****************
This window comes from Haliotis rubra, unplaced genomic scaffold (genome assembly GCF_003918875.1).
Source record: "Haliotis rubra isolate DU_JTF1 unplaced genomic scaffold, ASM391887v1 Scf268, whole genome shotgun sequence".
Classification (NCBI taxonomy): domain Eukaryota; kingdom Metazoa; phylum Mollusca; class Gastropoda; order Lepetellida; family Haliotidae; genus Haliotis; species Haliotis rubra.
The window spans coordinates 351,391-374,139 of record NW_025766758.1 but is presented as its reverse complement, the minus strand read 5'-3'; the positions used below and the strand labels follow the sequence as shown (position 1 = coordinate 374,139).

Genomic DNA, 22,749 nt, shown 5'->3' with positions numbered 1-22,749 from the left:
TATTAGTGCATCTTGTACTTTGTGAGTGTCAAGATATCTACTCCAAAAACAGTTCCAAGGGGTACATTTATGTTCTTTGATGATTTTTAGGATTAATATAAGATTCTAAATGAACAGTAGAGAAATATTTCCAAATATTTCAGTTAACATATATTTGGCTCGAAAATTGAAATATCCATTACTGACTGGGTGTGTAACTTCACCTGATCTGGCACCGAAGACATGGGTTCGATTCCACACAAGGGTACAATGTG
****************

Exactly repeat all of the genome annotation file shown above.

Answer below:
This window comes from Haliotis rubra, unplaced genomic scaffold (genome assembly GCF_003918875.1).
Source record: "Haliotis rubra isolate DU_JTF1 unplaced genomic scaffold, ASM391887v1 Scf268, whole genome shotgun sequence".
Classification (NCBI taxonomy): domain Eukaryota; kingdom Metazoa; phylum Mollusca; class Gastropoda; order Lepetellida; family Haliotidae; genus Haliotis; species Haliotis rubra.
The window spans coordinates 351,391-374,139 of record NW_025766758.1 but is presented as its reverse complement, the minus strand read 5'-3'; the positions used below and the strand labels follow the sequence as shown (position 1 = coordinate 374,139).

Genomic DNA, 22,749 nt, shown 5'->3' with positions numbered 1-22,749 from the left:
TATTAGTGCATCTTGTACTTTGTGAGTGTCAAGATATCTACTCCAAAAACAGTTCCAAGGGGTACATTTATGTTCTTTGATGATTTTTAGGATTAATATAAGATTCTAAATGAACAGTAGAGAAATATTTCCAAATATTTCAGTTAACATATATTTGGCTCGAAAATTGAAATATCCATTACTGACTGGGTGTGTAACTTCACCTGATCTGGCACCGAAGACATGGGTTCGATTCCACACAAGGGTACAATGTG